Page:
For twenty years, I have been researching and writing about Taiwan’s external communications – it’s propaganda, public diplomacy, cultural relations, and what is now called “soft power”. I remain committed to understanding how a state [...] can use external communications to project globally its values and ambitions, and thereby further its political and diplomatic agenda.

Dr. Pierre Tzu-pao Yang, Taiwan’s deputy minister of culture, was in D.C. this week to discuss the new division of culture. He also sat down with The Diplomat’s Shannon Tiezzi to talk about the importance of Taiwan’s international cultural programs, why culture will be a crucial part of Taiwan’s future – and why he doesn’t like the term “soft power.” The following interview has been edited for length and clarity.

A Taiwanese is among 25 musicians from 17 countries and territories selected to participate in an international exchange program organized by the U.S. State Department to promote musical collaboration and people-to-people exchanges, the American Institute in Taiwan (AIT) said Thursday.

Hit Taiwan TV drama “The Way We Were” is set to screen in Latin America next month, helping share the nation’s pop culture and soft power with viewers throughout the region, according to the Ministry of Foreign Affairs Aug. 12.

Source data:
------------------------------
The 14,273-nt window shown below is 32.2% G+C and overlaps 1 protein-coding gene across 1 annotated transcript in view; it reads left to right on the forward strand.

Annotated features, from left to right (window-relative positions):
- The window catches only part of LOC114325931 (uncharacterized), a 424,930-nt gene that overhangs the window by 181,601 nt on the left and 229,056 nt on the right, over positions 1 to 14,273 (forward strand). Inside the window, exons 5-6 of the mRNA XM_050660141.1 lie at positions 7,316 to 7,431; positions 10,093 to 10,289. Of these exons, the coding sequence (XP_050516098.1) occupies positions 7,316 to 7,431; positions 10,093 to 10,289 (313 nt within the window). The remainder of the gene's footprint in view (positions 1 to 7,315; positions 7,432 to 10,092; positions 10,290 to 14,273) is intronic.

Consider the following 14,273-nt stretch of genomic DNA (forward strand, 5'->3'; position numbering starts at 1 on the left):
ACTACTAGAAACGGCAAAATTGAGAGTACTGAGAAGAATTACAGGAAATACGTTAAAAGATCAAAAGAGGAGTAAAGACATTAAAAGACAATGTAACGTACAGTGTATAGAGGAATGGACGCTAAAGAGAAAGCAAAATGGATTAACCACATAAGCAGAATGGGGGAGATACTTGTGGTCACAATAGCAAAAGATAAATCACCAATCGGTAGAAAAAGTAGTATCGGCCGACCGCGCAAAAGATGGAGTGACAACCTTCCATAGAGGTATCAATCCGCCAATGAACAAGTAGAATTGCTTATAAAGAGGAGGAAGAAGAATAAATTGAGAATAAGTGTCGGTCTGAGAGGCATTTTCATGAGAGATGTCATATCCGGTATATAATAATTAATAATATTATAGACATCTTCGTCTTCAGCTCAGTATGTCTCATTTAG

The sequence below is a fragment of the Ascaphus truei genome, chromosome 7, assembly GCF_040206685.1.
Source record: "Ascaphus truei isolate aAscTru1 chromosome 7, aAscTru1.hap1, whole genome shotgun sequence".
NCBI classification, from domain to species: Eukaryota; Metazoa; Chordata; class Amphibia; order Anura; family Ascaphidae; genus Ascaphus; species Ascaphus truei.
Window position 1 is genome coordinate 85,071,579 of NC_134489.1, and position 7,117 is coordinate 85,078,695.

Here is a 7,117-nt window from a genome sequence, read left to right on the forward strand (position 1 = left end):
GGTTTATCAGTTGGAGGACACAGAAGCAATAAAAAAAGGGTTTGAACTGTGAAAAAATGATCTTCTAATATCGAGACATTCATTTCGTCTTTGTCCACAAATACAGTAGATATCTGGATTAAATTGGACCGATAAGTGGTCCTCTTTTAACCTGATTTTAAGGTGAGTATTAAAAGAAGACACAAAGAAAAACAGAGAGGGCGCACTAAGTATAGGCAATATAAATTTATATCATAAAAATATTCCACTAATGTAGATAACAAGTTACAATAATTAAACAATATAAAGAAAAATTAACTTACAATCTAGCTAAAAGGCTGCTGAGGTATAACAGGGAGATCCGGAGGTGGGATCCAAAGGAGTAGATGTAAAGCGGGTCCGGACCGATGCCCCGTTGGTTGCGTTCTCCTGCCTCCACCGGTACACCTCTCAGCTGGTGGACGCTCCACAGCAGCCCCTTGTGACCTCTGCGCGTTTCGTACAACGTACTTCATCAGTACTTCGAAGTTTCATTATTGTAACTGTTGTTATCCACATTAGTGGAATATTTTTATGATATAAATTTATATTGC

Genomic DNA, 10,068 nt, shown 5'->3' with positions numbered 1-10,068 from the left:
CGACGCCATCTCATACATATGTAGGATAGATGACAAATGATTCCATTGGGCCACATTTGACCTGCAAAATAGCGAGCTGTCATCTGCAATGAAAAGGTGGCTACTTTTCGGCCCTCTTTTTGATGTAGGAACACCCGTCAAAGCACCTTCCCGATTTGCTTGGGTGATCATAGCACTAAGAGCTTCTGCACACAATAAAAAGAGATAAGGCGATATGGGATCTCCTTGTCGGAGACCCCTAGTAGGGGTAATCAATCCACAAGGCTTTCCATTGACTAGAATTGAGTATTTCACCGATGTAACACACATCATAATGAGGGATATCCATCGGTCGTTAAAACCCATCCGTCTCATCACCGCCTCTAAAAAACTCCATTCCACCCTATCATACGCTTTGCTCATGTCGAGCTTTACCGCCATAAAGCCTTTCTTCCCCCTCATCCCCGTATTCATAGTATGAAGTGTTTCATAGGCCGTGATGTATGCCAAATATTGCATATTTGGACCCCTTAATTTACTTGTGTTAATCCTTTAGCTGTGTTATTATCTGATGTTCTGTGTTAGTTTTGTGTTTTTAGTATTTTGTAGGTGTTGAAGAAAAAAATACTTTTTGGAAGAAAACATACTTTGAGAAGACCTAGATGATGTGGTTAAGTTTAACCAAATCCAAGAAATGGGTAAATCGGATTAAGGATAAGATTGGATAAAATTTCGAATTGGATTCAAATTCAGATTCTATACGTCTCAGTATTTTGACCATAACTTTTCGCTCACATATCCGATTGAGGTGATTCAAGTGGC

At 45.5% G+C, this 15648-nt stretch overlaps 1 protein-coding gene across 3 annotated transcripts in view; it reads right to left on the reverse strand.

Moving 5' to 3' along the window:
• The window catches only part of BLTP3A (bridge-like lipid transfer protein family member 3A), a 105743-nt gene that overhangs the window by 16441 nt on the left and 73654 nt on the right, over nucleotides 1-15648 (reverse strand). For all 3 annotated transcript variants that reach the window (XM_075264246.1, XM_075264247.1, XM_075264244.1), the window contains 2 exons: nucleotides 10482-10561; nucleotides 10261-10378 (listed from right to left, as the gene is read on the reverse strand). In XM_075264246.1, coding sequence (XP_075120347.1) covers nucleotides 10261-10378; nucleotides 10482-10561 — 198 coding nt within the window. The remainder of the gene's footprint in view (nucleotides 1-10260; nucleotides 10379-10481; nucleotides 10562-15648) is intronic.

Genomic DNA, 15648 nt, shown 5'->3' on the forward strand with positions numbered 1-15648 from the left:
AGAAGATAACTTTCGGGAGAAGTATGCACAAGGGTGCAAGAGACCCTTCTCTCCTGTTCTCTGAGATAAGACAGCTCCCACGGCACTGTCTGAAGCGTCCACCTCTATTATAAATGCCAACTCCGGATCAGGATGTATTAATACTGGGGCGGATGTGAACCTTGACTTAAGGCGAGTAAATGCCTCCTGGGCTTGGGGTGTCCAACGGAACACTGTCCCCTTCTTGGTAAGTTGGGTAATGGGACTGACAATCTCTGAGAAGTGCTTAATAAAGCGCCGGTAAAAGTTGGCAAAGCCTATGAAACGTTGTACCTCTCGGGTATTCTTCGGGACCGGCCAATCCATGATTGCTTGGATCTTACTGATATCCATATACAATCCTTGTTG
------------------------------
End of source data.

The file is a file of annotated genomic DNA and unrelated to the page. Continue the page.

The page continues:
In seeking to raise its international profile and influence, Taiwan can take lessons from South Korea’s growing soft power. Its soft power has been expanding through the growing appeal and attraction of its popular culture worldwide. As a result, the government has vigorously promoted Korean popular culture, taking advantage of its growing popularity to enhance Korea’s international standing

Taiwan has staged a remarkable diplomatic comeback even without an embassy in Ottawa or an official consulate in Vancouver. It's been done with the help of the Taipei Economic and Cultural Office, which has been employing soft power for many years to win the hearts of many Canadians.

The American Institute in Taiwan (AIT) yesterday said that its annual summer camp is to promote exchanges between Taiwanese students and their counterparts from Singapore, Indonesia and Vietnam. The program is to bring together 50 university students to discuss regional development and cooperation, the AIT said.

Taiwan's youth ambassadors will visit the nation's diplomatic allies and friendly countries for a stay of up to three weeks starting next month to showcase Taiwan's soft power internationally, a Ministry of Foreign Affairs (MOFA) official announced on Thursday. [...] "The MOFA-initiated annual youth ambassador program aims at expanding their responsibility and also promoting the relationships between Taiwan and other countries," Shen said.